The Growth of the American Economy: An Introduction to the Economic History of the United States

By Robert G. Albion; Harold F. Williamson | Go to book overview

CHAPTER 16
The Performance of the American Economy Before 1860

AN ECON0MY may be judged by its performance--its record in utilizing the resources at its disposal in the satisfaction of material wants. A critical examination of the performance of the American economy can throw valuable light on the factors that have governed its past behavior and may assist in understanding and solving current problems.

The performance of an economic system is to some extent a consequence of the positive steps that the authorities take in creating or neutralizing disruptive forces. It is not necessary to believe that the Government should, or could, prevent peacetime fluctuations in business activity. But it is not to be denied that the Government can influence such activity for better or for worse. In wartime, moreover, the Government by unanimous consent is entrusted with the task of mobilizing and then demobilizing resources; by appropriate action it can maximize the war effort and mitigate wartime and post-war adjustments. A study of the performance of the American economy will indicate how effective it has been in satisfying both wartime and peacetime needs.1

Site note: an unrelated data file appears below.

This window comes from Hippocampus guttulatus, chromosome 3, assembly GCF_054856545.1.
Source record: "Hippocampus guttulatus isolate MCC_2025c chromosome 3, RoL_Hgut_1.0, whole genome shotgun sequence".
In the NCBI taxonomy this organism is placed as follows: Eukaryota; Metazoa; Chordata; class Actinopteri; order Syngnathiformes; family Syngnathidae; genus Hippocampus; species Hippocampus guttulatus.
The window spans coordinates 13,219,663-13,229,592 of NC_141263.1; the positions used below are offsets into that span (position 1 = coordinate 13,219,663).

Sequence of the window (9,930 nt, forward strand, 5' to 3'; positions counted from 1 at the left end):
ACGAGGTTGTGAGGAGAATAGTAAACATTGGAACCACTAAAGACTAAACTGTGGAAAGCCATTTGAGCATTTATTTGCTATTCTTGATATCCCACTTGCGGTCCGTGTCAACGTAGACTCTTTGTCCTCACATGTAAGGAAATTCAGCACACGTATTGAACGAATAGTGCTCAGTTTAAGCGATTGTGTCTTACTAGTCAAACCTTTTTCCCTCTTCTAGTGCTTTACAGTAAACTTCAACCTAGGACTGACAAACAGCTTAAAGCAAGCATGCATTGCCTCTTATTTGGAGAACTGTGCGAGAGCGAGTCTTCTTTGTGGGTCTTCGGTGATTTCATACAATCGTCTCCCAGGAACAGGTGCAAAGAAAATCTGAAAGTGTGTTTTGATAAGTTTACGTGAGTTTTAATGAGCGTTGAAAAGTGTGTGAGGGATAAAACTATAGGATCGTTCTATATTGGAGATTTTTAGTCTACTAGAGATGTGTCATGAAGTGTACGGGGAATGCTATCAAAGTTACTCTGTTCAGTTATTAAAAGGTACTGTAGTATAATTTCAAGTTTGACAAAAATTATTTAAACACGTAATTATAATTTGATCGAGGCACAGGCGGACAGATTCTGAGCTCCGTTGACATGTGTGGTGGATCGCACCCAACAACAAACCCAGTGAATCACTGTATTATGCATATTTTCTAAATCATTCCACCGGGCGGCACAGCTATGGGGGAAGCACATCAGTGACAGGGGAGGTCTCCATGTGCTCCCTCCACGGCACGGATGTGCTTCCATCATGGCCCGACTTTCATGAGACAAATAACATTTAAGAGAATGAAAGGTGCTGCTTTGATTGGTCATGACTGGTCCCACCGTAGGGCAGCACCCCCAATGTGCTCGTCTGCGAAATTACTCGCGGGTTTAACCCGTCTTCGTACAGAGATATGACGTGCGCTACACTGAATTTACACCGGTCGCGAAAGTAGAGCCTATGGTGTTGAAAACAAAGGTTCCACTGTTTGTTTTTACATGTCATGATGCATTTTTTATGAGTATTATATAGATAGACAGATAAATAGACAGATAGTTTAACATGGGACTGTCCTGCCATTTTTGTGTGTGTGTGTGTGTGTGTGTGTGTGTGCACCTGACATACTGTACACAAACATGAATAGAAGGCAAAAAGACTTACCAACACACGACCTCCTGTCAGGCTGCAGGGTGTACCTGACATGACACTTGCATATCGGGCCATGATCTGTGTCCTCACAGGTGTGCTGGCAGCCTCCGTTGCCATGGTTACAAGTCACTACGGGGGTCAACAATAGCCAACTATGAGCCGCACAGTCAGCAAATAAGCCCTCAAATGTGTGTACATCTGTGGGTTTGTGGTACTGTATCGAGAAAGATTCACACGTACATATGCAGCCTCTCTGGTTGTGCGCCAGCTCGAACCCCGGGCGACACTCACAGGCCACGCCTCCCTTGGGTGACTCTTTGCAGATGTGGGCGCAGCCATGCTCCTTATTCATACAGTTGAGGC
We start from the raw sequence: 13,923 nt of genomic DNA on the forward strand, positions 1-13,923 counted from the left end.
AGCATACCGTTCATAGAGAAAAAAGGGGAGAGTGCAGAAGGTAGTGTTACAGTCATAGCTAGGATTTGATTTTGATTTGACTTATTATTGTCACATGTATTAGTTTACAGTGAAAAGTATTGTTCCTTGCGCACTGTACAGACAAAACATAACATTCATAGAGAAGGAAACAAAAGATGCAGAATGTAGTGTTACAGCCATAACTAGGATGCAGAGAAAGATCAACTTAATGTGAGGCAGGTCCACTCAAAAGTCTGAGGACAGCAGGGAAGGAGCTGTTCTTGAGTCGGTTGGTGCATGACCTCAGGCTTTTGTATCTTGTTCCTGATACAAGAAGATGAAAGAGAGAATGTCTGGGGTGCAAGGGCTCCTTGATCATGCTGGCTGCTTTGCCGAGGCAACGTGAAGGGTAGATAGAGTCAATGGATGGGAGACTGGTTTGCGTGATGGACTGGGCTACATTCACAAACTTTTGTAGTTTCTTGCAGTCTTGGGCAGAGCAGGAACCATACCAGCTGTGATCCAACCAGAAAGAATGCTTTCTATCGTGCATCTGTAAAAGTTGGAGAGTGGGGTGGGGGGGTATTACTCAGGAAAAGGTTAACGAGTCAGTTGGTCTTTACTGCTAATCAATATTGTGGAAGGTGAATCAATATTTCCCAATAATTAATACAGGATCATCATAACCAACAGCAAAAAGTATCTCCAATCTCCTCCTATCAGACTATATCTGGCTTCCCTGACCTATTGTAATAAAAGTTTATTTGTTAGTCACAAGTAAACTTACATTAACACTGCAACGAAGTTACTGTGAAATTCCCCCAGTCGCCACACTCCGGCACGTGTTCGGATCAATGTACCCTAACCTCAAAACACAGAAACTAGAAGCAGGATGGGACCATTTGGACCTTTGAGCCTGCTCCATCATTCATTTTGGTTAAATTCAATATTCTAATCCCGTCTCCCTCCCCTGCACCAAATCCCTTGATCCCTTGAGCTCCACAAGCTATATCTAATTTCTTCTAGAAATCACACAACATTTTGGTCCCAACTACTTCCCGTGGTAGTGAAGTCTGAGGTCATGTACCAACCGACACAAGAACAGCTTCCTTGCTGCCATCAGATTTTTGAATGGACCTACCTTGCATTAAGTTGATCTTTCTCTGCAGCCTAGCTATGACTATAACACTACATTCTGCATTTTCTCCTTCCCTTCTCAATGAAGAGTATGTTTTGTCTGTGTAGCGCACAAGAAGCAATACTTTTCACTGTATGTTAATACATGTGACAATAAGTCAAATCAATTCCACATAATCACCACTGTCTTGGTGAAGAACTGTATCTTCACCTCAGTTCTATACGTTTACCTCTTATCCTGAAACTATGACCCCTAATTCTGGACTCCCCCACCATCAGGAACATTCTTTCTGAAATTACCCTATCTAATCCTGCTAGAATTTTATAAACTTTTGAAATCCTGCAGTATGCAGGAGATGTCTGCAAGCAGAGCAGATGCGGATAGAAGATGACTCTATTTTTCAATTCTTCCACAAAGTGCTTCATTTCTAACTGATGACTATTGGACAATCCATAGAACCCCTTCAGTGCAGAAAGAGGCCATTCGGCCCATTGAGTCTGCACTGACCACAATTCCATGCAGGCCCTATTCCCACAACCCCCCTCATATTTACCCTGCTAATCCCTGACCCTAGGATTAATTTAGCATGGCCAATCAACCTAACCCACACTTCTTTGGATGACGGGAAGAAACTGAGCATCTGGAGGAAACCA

In trying to gauge and evaluate its performance, it is necessary to examine the system's record of behavior under ordinary and extraordinary conditions and under the impact of both internal and external shocks; to study the extent to which it has shown wide fluctuations in its ability to satisfy material wants; and to examine its resilience in the face of disruptive forces. It is necessary to go deeper, and try to disentangle the transient adjustments from the permanent, thus disclosing underlying tendencies of long-term development indicative of its ability to perform its functions.

A study of the performance of the American economy may therefore conveniently be broken up into three parts: (1) A consideration of how it has behaved under peacetime conditions--the fluctuations in the national income during prosperity and depression. (2) An analysis of how it has withstood the impact of war--the mobilization of a large part of the national income for military purposes and then reversion to peacetime conditions. (3) An investigation of the trends that have

____________________
1
See W. B. Smith and A. H. Cole, Fluctuations in American Business: 1790-1860, p. xxi. Cambridge, Mass.: Harvard University Press, 1935.

-319-

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